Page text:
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Two brothers from Michigan are convinced there's treasure buried on a remote Canadian island. Here's their story.

This feature was produced in collaboration between Vox Creative and HISTORY. Vox Media editorial staff was not involved in the creation or production of this content.

The landscape of Oak Island is harsh. Connected to the Nova Scotia mainland by a causeway and just an hour away from the capital of Halifax, the 140 acre island has seen its share of inclement weather. But it isn't just the storms that rattle off the Atlantic that have shaped this environment.

Oak Island is marked by an unceasing search for buried treasure. Mine shafts dot the island. Makeshift roads, following centuries of new leads, criss-cross the damp sands and pine forests. For 200 years, explorers, dreamers, and adventurers from around the world have visited the island in search of the treasures said to be buried somewhere on this speck of land. Now, two brothers from Northern Michigan are inching closer to solving this mystery.

Rick and Marty Lagina's search — chronicled on HISTORY's The Curse of Oak Island — is the most fruitful to date. The series premieres its new season November 10 at 9/8c on HISTORY. Bringing in state-of-the-art equipment, experts from around the world, and traveling the world to chase clues, the brothers are going all-in. They've discovered everything from a 363-year-old Spanish coin to clues suggesting Oak Island actually does hold that huge cache of treasure. But this isn't a passing interest for the Laginas — it's held Rick's fascination since he was a boy.

Rick learned about the island as a student, when he picked up a copy of Reader's Digest. "I was fascinated by it, and it was less about the treasure than about the wonderful story," he says. He's quick to clarify that Oak Island has never been an obsession for him, exactly; he describes it as an intrigue, almost like a riddle, with the answer to be discovered. The biggest riddle? The actual treasure, what Rick and Marty are looking for — which is completely unknown. It could be anything.

"The key thing about Oak Island is, there's 220 years of search, but no one, including us, knows what we're looking for," Rick says. "It's incredibly complex, more puzzling than any other treasure hunt."
But he's confident they'll find something; he's the eternal optimist. When he was a kid, he convinced Marty and the neighborhood kids to search for treasure around their Kingsford, Michigan home. They found a rock banded with quartz, which they decided was a harbinger of a successful treasure hunt. It turned out, unfortunately, that it wasn't, but Rick and Marty had the bug.

Where Rick brings the unyielding passion, Marty brings a sense of analytical sensibility. He's got a career in oil and gas under his belt, which he describes as its own sort of treasure hunt. The skeptic of the duo, Marty keeps the hunt grounded in reality. The two have moments of disagreement, but each sees the other's qualities as integral to solving the mystery. "Rick is a relentlessly positive influence," says Marty. "We both get down sometimes, but it doesn't take him very long to bounce back up."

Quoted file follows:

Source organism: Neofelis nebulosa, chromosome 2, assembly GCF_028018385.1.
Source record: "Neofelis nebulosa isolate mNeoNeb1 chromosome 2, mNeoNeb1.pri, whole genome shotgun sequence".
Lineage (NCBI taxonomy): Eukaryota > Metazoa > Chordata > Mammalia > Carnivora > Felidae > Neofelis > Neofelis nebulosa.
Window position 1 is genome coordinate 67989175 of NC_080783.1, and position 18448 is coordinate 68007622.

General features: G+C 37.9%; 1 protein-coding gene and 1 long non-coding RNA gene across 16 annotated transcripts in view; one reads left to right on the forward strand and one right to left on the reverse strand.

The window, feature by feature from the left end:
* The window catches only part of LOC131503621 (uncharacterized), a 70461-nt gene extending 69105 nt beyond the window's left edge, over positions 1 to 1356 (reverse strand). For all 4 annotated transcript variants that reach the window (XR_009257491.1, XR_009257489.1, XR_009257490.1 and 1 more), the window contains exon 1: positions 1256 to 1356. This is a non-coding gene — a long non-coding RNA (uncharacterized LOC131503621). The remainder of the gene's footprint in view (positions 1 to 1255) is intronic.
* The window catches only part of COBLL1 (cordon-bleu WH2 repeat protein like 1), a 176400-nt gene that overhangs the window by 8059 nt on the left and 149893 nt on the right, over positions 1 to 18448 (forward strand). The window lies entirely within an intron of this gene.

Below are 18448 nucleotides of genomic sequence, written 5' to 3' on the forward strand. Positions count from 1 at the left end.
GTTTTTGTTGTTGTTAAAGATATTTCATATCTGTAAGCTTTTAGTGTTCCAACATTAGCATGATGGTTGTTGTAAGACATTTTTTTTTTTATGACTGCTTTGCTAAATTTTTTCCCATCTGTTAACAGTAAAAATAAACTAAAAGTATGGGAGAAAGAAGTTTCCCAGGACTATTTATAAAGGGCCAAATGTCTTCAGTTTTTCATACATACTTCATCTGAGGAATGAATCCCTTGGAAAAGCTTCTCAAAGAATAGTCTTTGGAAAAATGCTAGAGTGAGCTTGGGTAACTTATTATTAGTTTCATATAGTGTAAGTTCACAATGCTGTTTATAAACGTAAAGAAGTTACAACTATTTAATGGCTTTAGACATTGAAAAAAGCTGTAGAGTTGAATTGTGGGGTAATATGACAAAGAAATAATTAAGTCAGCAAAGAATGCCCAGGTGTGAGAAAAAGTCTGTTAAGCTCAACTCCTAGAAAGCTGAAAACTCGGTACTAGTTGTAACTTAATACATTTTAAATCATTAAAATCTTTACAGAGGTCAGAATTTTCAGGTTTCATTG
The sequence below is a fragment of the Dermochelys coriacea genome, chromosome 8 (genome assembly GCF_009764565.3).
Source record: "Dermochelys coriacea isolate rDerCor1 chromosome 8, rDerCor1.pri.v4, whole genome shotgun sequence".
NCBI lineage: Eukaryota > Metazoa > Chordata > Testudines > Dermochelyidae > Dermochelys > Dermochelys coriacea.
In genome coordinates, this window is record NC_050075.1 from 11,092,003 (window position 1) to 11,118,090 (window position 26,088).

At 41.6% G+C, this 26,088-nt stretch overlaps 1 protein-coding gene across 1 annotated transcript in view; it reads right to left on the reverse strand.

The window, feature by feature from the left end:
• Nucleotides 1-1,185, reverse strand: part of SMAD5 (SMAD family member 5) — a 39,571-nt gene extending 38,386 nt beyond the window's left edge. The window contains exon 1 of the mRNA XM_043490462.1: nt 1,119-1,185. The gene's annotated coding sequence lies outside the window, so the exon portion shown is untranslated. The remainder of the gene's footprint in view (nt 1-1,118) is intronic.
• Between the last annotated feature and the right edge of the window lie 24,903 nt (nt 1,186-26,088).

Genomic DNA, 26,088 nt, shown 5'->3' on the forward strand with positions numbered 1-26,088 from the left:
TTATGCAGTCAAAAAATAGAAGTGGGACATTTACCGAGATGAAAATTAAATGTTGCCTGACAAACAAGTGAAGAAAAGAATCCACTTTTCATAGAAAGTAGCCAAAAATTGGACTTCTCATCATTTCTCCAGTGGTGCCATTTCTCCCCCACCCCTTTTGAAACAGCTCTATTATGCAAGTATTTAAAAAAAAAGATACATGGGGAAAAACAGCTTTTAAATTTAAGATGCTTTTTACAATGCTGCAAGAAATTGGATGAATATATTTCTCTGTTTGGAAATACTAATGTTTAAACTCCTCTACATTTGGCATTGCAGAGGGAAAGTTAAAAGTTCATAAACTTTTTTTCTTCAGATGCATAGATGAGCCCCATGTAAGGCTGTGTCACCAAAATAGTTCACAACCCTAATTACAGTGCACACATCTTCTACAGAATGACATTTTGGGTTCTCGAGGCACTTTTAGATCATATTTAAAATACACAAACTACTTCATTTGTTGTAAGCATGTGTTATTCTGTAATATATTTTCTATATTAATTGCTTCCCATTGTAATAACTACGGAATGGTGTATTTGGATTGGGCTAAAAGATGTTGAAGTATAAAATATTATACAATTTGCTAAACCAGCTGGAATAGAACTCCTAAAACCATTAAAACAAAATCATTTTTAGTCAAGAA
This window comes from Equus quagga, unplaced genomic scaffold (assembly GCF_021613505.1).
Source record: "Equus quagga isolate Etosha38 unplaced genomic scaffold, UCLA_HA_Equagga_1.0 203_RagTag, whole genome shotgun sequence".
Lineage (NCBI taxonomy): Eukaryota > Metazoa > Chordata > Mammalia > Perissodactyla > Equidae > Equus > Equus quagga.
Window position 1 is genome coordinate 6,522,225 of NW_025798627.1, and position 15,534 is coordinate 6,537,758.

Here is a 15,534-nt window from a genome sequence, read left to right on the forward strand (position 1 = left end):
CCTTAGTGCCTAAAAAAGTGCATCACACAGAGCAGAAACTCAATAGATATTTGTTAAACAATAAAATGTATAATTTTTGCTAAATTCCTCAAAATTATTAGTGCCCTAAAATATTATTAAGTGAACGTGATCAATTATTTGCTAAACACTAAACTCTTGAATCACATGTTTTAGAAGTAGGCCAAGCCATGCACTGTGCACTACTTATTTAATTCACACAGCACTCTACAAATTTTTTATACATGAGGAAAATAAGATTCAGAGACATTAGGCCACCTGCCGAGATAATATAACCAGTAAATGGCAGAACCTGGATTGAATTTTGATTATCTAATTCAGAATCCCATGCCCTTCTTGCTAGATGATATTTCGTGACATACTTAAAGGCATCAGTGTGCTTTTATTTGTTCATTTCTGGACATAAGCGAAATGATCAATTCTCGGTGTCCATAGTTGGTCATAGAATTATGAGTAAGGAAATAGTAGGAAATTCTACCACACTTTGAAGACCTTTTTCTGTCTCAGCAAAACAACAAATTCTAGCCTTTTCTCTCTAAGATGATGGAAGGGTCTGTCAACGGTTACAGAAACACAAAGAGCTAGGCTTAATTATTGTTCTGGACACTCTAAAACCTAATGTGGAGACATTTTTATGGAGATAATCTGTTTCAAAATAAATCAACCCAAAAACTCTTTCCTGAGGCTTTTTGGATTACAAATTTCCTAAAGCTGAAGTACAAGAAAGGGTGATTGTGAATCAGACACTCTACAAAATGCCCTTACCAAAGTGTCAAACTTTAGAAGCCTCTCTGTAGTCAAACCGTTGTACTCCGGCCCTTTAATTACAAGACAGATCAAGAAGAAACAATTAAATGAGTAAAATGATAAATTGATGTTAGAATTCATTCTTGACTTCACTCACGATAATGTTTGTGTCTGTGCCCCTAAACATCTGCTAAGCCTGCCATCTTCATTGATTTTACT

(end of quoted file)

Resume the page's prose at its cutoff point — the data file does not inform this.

When the brothers went to the island, their approach was simple: bring the best tools and the best people to operate them. "We thought that technology alone would give us an upper hand," Marty says. Their initial strategy was to throw all the gadgets they could at their hunt. But it wasn't enough. The many years of search by countless other treasure hunters means the island is dotted with the tracks of teams all looking for the same thing. Surface clues have been moved or lost. Poorly marked tunnels zigzag beneath the surface of the island — some old, some really old.

Coupled with all the shafts and searcher tunnels to navigate, the brothers are dealing with a landscape that's naturally vexing. "The way the clay lenses are so massive makes searching a major chore," Marty says. It's almost as though the bedrock of the island was chosen for its ability to conceal secrets — even from technology that was unthinkable when the treasure was allegedly buried.

Rick and Marty came to Oak Island looking to solve a mystery. They've stepped closer and closer, including finding what could be a chest and newly discovered tunnels 235 feet below the surface. Throughout the search they've grown closer with the surrounding community. By now, they're not just looking for treasure; they're looking to close the book on a mystery that's hung around for centuries. "From the youngest to the oldest, everyone we meet on the island is genuinely concerned that we don't give up — that we solve this mystery," Rick says. "It's amazing how that story has captivated people."

With fresh leads, new discoveries await the brothers. Their search is reaching a pinnacle, but with each challenge, they have to recall the victories along the way. One came on a rare hot, clear summer day. "We find this coin — finally something that isn't coconut fiber or some old wood," Marty recalls. "It wasn't worth a lot of money, but it was a real old Spanish coin. We'd been in this damn swamp all day. It stinks, it's hard to walk, and we're lugging metal detectors around. And when we found the coin, I looked over at Rick and said, 'Maybe this is real after all?'"

This feature was produced in collaboration between Vox Creative and HISTORY. Vox Media editorial staff was not involved in the creation or production of this content.

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Nova Scotia's coastline is dotted with hundreds of islands. One of them, Oak Island, holds a mystery that has captivated people for centuries. Marty and Rick Lagina have been transfixed since they...